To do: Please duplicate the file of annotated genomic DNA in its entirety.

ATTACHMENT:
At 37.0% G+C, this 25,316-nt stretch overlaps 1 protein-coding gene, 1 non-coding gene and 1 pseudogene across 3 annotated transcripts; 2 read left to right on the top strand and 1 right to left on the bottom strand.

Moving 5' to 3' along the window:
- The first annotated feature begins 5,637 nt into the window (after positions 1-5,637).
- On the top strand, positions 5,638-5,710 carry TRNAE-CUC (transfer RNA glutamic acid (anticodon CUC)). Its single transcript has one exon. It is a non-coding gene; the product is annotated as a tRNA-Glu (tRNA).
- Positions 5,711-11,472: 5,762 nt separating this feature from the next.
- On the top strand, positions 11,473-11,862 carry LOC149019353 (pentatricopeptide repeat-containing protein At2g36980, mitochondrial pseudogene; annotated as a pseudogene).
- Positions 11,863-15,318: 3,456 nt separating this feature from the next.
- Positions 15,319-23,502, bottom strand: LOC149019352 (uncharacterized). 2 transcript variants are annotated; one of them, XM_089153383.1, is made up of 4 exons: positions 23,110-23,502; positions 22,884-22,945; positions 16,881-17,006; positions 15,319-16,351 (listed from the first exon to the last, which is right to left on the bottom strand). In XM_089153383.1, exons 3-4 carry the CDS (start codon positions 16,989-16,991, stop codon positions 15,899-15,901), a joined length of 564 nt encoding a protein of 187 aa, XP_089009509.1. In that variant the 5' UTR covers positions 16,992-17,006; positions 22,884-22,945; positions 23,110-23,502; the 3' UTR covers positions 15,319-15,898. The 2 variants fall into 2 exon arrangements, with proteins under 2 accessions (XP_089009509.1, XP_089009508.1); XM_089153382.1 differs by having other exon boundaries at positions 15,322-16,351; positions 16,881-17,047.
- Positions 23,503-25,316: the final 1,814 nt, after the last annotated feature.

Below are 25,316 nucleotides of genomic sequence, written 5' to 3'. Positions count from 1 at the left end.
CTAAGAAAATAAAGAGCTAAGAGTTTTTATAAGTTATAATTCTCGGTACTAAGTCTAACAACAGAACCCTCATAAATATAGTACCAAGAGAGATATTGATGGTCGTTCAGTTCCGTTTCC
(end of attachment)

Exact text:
At 37.0% G+C, this 25,316-nt stretch overlaps 1 protein-coding gene, 1 non-coding gene and 1 pseudogene across 3 annotated transcripts; 2 read left to right on the top strand and 1 right to left on the bottom strand.

Moving 5' to 3' along the window:
- The first annotated feature begins 5,637 nt into the window (after positions 1-5,637).
- On the top strand, positions 5,638-5,710 carry TRNAE-CUC (transfer RNA glutamic acid (anticodon CUC)). Its single transcript has one exon. It is a non-coding gene; the product is annotated as a tRNA-Glu (tRNA).
- Positions 5,711-11,472: 5,762 nt separating this feature from the next.
- On the top strand, positions 11,473-11,862 carry LOC149019353 (pentatricopeptide repeat-containing protein At2g36980, mitochondrial pseudogene; annotated as a pseudogene).
- Positions 11,863-15,318: 3,456 nt separating this feature from the next.
- Positions 15,319-23,502, bottom strand: LOC149019352 (uncharacterized). 2 transcript variants are annotated; one of them, XM_089153383.1, is made up of 4 exons: positions 23,110-23,502; positions 22,884-22,945; positions 16,881-17,006; positions 15,319-16,351 (listed from the first exon to the last, which is right to left on the bottom strand). In XM_089153383.1, exons 3-4 carry the CDS (start codon positions 16,989-16,991, stop codon positions 15,899-15,901), a joined length of 564 nt encoding a protein of 187 aa, XP_089009509.1. In that variant the 5' UTR covers positions 16,992-17,006; positions 22,884-22,945; positions 23,110-23,502; the 3' UTR covers positions 15,319-15,898. The 2 variants fall into 2 exon arrangements, with proteins under 2 accessions (XP_089009509.1, XP_089009508.1); XM_089153382.1 differs by having other exon boundaries at positions 15,322-16,351; positions 16,881-17,047.
- Positions 23,503-25,316: the final 1,814 nt, after the last annotated feature.

Below are 25,316 nucleotides of genomic sequence, written 5' to 3'. Positions count from 1 at the left end.
CTAAGAAAATAAAGAGCTAAGAGTTTTTATAAGTTATAATTCTCGGTACTAAGTCTAACAACAGAACCCTCATAAATATAGTACCAAGAGAGATATTGATGGTCGTTCAGTTCCGTTTCC